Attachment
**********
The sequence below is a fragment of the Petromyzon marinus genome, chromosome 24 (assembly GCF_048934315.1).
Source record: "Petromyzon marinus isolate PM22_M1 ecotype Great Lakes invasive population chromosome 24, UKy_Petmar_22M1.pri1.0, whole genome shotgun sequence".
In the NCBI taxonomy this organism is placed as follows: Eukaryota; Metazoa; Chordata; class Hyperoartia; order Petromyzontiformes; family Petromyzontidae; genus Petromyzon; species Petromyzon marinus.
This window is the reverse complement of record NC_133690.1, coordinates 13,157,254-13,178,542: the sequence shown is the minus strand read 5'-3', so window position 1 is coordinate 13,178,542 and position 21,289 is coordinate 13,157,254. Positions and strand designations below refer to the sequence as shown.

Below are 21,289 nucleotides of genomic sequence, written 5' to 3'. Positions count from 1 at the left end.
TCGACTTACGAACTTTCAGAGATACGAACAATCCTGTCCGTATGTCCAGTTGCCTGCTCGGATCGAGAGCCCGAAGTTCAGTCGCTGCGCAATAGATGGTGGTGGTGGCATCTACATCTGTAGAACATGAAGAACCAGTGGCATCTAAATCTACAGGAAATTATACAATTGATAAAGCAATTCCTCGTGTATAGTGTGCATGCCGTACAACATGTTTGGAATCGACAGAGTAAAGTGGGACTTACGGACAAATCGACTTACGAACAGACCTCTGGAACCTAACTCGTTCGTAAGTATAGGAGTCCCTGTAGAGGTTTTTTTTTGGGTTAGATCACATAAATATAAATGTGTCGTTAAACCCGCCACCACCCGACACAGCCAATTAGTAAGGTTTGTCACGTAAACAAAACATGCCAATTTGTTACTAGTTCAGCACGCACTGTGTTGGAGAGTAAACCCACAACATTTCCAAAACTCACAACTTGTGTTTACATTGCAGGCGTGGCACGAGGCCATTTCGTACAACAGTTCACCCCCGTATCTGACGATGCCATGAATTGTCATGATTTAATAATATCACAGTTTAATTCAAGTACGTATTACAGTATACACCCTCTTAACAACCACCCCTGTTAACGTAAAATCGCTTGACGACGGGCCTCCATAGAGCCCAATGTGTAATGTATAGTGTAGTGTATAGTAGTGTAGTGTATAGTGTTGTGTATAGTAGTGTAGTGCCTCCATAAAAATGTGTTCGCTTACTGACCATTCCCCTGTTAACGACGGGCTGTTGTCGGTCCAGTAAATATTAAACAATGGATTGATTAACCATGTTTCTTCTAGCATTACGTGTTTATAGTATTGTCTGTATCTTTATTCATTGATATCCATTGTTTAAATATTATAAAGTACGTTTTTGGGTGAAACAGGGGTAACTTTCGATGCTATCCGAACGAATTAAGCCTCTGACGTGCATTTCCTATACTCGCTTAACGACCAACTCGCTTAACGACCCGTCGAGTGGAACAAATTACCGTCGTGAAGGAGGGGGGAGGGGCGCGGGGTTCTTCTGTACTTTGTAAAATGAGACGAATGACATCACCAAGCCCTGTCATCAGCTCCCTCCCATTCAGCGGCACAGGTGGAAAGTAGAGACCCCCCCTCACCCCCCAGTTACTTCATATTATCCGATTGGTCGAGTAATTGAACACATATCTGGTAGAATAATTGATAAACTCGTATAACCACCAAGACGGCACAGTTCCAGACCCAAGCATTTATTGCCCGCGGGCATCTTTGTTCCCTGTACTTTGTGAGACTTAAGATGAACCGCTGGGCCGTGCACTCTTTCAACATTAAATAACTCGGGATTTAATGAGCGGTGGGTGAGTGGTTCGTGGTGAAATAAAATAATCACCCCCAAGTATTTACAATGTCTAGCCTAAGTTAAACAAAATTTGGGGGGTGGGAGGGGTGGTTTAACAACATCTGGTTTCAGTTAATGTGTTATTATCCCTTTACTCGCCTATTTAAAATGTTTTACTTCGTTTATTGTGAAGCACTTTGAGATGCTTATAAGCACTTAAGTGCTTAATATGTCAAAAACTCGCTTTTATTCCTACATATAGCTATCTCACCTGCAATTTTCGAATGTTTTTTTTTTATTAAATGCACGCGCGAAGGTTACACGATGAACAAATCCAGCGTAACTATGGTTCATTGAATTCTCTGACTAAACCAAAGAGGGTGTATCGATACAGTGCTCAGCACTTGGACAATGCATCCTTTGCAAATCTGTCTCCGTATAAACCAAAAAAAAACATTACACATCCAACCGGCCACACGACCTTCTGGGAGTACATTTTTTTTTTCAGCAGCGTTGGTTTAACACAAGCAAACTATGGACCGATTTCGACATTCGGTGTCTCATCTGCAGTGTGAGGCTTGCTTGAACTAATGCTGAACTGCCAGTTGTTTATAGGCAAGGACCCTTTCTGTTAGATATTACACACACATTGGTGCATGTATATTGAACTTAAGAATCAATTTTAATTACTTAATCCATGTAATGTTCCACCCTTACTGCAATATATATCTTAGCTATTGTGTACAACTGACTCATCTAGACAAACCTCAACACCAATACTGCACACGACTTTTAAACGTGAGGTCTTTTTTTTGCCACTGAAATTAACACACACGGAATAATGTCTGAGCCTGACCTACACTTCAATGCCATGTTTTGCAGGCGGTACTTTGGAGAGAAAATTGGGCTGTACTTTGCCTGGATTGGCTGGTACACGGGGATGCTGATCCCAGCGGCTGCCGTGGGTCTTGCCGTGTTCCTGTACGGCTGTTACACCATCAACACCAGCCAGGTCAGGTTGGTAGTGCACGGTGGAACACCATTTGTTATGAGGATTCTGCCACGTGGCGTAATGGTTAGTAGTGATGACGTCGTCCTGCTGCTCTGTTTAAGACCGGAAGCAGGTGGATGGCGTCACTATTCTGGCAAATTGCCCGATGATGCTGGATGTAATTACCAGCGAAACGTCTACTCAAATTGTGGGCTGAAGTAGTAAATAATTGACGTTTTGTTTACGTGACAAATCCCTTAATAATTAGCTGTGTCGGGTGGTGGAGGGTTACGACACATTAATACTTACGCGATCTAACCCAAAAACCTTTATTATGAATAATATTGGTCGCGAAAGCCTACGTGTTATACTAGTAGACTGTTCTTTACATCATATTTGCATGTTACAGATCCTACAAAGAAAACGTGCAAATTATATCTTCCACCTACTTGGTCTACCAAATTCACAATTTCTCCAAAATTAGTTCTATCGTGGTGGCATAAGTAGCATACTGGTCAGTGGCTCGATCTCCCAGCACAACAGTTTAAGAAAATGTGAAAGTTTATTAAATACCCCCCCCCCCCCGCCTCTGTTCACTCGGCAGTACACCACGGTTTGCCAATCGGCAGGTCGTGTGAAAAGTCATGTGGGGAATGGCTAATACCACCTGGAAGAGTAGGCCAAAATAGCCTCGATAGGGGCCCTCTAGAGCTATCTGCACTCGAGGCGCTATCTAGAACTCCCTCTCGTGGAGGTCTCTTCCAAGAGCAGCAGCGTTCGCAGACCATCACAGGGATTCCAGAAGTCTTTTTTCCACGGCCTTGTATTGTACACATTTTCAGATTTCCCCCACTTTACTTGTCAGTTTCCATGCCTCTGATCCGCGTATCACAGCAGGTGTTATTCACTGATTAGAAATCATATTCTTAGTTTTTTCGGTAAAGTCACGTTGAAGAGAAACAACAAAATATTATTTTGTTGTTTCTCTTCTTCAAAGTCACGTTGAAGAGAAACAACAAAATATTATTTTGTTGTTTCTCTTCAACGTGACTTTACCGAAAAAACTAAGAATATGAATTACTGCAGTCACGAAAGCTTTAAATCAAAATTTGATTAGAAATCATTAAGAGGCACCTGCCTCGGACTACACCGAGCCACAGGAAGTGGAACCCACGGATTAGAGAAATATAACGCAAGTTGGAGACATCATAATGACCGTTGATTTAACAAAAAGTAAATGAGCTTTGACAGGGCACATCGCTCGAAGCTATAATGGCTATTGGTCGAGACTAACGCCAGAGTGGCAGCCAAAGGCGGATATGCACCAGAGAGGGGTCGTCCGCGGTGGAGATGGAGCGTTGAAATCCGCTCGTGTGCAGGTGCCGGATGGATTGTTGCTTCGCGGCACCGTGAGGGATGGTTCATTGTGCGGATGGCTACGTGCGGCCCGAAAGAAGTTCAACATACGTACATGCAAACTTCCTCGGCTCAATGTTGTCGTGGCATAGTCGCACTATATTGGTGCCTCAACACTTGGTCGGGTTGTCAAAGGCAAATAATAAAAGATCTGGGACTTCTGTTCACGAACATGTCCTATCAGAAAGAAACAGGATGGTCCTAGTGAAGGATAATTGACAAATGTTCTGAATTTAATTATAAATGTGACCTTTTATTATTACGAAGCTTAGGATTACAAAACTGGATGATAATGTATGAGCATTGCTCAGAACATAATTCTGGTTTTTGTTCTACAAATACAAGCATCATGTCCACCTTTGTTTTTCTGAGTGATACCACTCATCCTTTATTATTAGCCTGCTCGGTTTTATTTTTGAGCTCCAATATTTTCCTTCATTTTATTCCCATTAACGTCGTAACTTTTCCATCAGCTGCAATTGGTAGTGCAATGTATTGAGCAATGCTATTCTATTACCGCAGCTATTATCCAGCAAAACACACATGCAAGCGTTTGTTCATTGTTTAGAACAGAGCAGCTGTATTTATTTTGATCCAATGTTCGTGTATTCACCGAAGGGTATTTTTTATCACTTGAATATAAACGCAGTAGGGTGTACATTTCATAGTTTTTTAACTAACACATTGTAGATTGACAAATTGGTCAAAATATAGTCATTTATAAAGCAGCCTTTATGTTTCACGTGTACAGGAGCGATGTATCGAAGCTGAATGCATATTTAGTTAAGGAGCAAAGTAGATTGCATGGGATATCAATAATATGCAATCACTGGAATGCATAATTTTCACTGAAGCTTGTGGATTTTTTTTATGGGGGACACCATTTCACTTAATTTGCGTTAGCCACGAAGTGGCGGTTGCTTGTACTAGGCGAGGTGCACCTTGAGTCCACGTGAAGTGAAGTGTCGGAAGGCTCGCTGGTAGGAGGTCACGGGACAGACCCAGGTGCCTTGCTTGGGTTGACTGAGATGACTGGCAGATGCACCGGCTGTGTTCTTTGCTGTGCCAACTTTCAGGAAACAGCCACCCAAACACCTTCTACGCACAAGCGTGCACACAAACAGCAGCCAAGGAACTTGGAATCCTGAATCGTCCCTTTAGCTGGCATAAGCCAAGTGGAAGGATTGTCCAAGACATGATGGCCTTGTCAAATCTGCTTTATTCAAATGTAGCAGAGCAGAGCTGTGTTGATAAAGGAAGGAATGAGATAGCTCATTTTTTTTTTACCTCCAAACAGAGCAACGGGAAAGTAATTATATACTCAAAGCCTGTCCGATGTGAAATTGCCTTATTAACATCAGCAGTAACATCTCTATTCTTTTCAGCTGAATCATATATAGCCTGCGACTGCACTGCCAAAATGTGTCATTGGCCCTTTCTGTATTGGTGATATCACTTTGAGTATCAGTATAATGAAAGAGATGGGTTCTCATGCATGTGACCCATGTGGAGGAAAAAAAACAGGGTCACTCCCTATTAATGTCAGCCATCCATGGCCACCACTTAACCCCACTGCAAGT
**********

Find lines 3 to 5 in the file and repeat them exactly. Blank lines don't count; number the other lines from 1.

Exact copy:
In the NCBI taxonomy this organism is placed as follows: Eukaryota; Metazoa; Chordata; class Hyperoartia; order Petromyzontiformes; family Petromyzontidae; genus Petromyzon; species Petromyzon marinus.
This window is the reverse complement of record NC_133690.1, coordinates 13,157,254-13,178,542: the sequence shown is the minus strand read 5'-3', so window position 1 is coordinate 13,178,542 and position 21,289 is coordinate 13,157,254. Positions and strand designations below refer to the sequence as shown.

Below are 21,289 nucleotides of genomic sequence, written 5' to 3'. Positions count from 1 at the left end.